Business must go on and IT PPM supports the PMO to curate data on every resource at their disposal and find them quickly and easily when it comes time to assign work. When backed by the prioritization benefit listed above, your PMO can optimize utilization by providing the right resource for the job with zero waste or overlap.

3. Pivots

Rapid, pain-free adjustments

If the developments in the last year have taught us anything, it is that business is not stable. Even the factors we all once considered a foundational element of operations, such as person-to-person meetings, physical offices or fast and simple travel, have collapsed in the face of unprecedented hardships. What we have also learned is that flexibility is the key to survival and that IT is imperative to that flexibility. In a recent Forrester report, analyst Ted Schadler emphasizes this point saying, “Digital has been the only reasonable response to the COVID-19 crisis. And it’s the only reasonable response to the pandemic recession.”1 Many PMO leaders and project managers have learned and lived the power of the pivot and the importance it plays on business today. But the truth is, pivots and change happen all the time and your IT PPM strategy needs to allow for that. Embracing a change culture and instilling measures to support change – rather than reject it – will provide business returns from your project investments.

Technology can be credited with saving thousands of businesses and helping them to pivot during recent shutdowns and dramatic shifts to the way we all do business. In the realm of PPM, technology helps PMOs anticipate, plan for, and quickly roll with the proverbial punches. IT can be leveraged to monitor changes in needs, changes in goals and changes in alignment to make the right changes at the right time in the right way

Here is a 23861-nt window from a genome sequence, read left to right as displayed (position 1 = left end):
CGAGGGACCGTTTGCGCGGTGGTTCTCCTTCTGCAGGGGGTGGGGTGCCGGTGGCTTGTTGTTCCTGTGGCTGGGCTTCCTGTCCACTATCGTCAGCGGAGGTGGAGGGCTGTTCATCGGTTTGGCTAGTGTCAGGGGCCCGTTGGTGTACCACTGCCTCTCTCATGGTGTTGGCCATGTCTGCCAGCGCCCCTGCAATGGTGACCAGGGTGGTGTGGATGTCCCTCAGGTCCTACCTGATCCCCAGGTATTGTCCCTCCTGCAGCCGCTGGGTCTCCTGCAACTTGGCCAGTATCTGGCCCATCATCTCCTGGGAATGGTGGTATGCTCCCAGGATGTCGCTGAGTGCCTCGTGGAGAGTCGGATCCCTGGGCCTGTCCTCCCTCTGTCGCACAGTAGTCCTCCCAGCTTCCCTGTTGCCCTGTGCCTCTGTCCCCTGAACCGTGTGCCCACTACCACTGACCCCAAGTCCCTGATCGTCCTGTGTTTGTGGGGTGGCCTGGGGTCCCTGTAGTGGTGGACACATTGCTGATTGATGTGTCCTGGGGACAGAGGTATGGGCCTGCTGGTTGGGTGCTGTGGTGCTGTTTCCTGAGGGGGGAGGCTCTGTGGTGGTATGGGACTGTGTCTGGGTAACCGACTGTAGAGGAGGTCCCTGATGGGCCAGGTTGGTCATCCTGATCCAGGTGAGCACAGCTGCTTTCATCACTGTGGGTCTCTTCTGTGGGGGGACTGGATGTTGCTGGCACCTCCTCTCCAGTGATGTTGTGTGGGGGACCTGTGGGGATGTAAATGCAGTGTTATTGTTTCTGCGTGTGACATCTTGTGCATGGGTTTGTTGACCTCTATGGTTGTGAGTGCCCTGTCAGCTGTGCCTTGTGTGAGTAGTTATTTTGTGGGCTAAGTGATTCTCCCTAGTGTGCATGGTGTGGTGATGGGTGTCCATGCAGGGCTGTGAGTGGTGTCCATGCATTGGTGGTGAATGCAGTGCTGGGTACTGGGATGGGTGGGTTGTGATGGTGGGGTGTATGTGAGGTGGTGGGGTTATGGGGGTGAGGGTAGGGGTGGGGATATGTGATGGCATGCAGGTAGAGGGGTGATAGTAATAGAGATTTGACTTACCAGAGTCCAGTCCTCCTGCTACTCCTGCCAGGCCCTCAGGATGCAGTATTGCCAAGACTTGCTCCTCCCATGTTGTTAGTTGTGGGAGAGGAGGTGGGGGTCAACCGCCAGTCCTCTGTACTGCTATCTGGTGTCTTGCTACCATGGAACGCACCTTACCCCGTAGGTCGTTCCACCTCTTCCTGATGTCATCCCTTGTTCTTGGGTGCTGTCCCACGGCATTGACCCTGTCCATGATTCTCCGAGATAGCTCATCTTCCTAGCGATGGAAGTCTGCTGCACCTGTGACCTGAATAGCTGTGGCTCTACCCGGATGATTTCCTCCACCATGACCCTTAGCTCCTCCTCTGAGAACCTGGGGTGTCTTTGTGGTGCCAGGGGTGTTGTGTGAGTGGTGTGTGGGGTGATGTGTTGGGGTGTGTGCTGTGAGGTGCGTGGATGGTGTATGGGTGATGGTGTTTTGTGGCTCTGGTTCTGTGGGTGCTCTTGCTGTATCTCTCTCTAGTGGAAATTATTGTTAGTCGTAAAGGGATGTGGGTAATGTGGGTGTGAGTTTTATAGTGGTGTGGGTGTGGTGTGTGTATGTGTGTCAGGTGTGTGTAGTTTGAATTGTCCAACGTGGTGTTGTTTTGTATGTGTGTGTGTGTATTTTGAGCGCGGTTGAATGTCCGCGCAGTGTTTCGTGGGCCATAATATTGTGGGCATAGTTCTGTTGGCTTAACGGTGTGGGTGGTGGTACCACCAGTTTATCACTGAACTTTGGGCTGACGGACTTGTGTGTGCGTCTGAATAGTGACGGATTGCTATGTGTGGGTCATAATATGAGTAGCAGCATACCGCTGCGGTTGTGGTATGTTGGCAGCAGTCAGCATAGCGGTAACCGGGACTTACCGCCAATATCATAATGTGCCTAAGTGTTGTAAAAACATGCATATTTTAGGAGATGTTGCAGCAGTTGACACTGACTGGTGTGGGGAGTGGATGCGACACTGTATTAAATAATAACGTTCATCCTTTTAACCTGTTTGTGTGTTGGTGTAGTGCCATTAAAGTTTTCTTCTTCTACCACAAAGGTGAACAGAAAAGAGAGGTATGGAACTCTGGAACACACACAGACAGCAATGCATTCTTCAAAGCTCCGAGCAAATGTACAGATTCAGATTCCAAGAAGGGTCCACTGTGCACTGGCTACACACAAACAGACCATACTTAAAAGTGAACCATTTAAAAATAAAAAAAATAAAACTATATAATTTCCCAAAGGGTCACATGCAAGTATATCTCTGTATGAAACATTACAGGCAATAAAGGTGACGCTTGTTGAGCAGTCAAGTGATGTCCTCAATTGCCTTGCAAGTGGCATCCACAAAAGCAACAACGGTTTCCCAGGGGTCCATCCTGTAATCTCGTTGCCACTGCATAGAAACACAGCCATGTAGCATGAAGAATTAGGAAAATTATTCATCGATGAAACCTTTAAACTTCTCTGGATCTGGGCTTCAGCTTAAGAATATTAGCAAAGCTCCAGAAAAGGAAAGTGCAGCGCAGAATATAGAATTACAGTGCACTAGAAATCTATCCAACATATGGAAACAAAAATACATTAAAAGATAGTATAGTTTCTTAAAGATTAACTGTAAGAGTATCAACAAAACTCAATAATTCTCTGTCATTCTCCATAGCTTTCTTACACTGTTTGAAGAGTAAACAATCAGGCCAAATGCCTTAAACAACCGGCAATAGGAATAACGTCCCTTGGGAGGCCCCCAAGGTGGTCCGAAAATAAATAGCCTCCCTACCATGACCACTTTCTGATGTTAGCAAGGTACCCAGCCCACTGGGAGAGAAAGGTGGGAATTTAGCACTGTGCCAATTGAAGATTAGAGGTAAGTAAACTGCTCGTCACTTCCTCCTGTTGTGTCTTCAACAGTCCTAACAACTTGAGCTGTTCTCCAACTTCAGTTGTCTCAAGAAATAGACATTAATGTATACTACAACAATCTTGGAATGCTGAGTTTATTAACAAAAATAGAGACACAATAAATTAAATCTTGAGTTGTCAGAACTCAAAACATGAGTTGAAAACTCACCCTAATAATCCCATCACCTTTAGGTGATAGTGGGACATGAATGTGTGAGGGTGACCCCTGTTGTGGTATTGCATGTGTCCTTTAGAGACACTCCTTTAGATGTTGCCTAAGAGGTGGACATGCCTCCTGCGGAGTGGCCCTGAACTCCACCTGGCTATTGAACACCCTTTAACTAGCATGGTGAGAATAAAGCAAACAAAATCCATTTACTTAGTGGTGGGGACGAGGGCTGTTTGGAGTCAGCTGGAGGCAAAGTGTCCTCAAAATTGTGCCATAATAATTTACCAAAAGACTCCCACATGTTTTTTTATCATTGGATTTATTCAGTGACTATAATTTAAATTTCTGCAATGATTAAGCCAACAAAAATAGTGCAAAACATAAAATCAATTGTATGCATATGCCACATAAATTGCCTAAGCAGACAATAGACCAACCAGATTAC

4. Control

Oversight and governance without slowing performance.

A common theme of the past three elements is visibility. By providing your PMO the ability to see and understand what is going on in all areas of operation, you are providing them with one of their greatest assets in supporting your business goals: control. IT PPM is automation-driven and results-oriented. Instead of parsing through stacks and stacks of spreadsheets, personnel files and creative briefs, information is gathered digitally and then sorted effectively.

No matter how brilliant your PMO and PMs might be, there is no substitute for the power of technology when it comes to compiling thousands of bits of information, not only making it easily accessible, but contextualizing it into meaningful reports. In short, your PMO can provide effective management that is driven by contextualized insight.

PPM is an excellent way to improve your business and maximize its effectiveness, profitability and positive outcomes. By adding in the benefits of IT PPM, your organization can achieve next-level performance that will help you ensure rock solid footing, even in uncertain times.

1 The Pandemic Recession Demands A Digital Response. Schadler, Ted. 25, June, 2020.

Portfolio Management Trends Heading into 2021

As we close the books on the chaotic year that was 2020, it seems we are all taking a collective sigh of relief.

But before we try to wipe the slate clean and start anew, it is important to reflect on what happened and how we can adjust and improve. Let’s take a look at what happened within the Project Management Office (PMO) and discern how it impacted roles and businesses and reactions to those changes. 

Here are the findings of a survey recently conducted by KeyedIn of more than 200 project and portfolio management professionals.

The State of the Industry

What are the biggest challenges PMO leaders faced in 2020? The survey results revealed that 37% of project practitioners agree resource management is the biggest challenge to their PMO, 30% say that prioritizing which projects should be invested in, while 21% responded visibility and reporting of the portfolio, and finally 12% reported project financial management as the biggest challenge to their PMO.